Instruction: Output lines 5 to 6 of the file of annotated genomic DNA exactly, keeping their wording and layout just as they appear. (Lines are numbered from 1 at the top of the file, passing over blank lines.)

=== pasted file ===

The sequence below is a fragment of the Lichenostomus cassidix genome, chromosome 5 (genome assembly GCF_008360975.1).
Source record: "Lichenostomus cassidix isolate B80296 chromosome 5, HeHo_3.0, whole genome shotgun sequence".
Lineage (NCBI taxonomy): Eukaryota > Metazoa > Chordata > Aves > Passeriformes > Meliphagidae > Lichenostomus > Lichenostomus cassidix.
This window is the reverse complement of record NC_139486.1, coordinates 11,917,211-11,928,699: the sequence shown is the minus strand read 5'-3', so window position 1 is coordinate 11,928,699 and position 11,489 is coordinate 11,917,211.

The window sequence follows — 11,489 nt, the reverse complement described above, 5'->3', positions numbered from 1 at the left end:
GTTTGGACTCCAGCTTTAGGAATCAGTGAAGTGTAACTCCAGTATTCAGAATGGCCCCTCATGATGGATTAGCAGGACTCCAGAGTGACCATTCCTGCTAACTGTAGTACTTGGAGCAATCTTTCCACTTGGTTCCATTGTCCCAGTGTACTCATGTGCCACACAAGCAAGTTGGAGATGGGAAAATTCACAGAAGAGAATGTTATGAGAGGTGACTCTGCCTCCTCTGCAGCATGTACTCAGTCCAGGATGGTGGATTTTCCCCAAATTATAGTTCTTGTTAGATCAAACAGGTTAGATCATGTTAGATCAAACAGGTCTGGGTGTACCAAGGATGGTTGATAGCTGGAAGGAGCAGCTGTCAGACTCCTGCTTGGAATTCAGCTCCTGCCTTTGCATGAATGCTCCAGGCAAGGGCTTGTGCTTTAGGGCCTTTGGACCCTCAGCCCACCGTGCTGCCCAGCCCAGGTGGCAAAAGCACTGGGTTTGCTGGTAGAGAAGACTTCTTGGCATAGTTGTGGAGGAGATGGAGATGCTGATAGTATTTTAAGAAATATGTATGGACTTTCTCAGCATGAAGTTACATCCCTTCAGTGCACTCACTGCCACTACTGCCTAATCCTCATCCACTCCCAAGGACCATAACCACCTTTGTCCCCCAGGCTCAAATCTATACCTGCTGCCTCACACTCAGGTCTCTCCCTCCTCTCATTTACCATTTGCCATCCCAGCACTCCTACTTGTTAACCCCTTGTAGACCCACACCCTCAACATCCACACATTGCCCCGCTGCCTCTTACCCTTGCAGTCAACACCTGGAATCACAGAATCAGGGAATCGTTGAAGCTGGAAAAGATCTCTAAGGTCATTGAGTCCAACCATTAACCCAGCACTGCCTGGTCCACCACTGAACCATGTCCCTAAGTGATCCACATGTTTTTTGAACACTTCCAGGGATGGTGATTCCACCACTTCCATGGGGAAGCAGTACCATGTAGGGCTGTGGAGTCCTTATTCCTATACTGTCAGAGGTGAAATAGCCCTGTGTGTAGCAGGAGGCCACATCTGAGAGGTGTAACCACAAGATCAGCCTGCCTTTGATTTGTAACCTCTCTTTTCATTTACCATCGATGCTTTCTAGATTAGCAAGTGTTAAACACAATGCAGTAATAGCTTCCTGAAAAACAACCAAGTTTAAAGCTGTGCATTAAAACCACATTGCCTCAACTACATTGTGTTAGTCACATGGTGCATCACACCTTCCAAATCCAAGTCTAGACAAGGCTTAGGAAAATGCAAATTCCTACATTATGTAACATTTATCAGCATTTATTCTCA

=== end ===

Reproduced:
The window sequence follows — 11,489 nt, the reverse complement described above, 5'->3', positions numbered from 1 at the left end:
GTTTGGACTCCAGCTTTAGGAATCAGTGAAGTGTAACTCCAGTATTCAGAATGGCCCCTCATGATGGATTAGCAGGACTCCAGAGTGACCATTCCTGCTAACTGTAGTACTTGGAGCAATCTTTCCACTTGGTTCCATTGTCCCAGTGTACTCATGTGCCACACAAGCAAGTTGGAGATGGGAAAATTCACAGAAGAGAATGTTATGAGAGGTGACTCTGCCTCCTCTGCAGCATGTACTCAGTCCAGGATGGTGGATTTTCCCCAAATTATAGTTCTTGTTAGATCAAACAGGTTAGATCATGTTAGATCAAACAGGTCTGGGTGTACCAAGGATGGTTGATAGCTGGAAGGAGCAGCTGTCAGACTCCTGCTTGGAATTCAGCTCCTGCCTTTGCATGAATGCTCCAGGCAAGGGCTTGTGCTTTAGGGCCTTTGGACCCTCAGCCCACCGTGCTGCCCAGCCCAGGTGGCAAAAGCACTGGGTTTGCTGGTAGAGAAGACTTCTTGGCATAGTTGTGGAGGAGATGGAGATGCTGATAGTATTTTAAGAAATATGTATGGACTTTCTCAGCATGAAGTTACATCCCTTCAGTGCACTCACTGCCACTACTGCCTAATCCTCATCCACTCCCAAGGACCATAACCACCTTTGTCCCCCAGGCTCAAATCTATACCTGCTGCCTCACACTCAGGTCTCTCCCTCCTCTCATTTACCATTTGCCATCCCAGCACTCCTACTTGTTAACCCCTTGTAGACCCACACCCTCAACATCCACACATTGCCCCGCTGCCTCTTACCCTTGCAGTCAACACCTGGAATCACAGAATCAGGGAATCGTTGAAGCTGGAAAAGATCTCTAAGGTCATTGAGTCCAACCATTAACCCAGCACTGCCTGGTCCACCACTGAACCATGTCCCTAAGTGATCCACATGTTTTTTGAACACTTCCAGGGATGGTGATTCCACCACTTCCATGGGGAAGCAGTACCATGTAGGGCTGTGGAGTCCTTATTCCTATACTGTCAGAGGTGAAATAGCCCTGTGTGTAGCAGGAGGCCACATCTGAGAGGTGTAACCACAAGATCAGCCTGCCTTTGATTTGTAACCTCTCTTTTCATTTACCATCGATGCTTTCTAGATTAGCAAGTGTTAAACACAATGCAGTAATAGCTTCCTGAAAAACAACCAAGTTTAAAGCTGTGCATTAAAACCACATTGCCTCAACTACATTGTGTTAGTCACATGGTGCATCACACCTTCCAAATCCAAGTCTAGACAAGGCTTAGGAAAATGCAAATTCCTACATTATGTAACATTTATCAGCATTTATTCTCA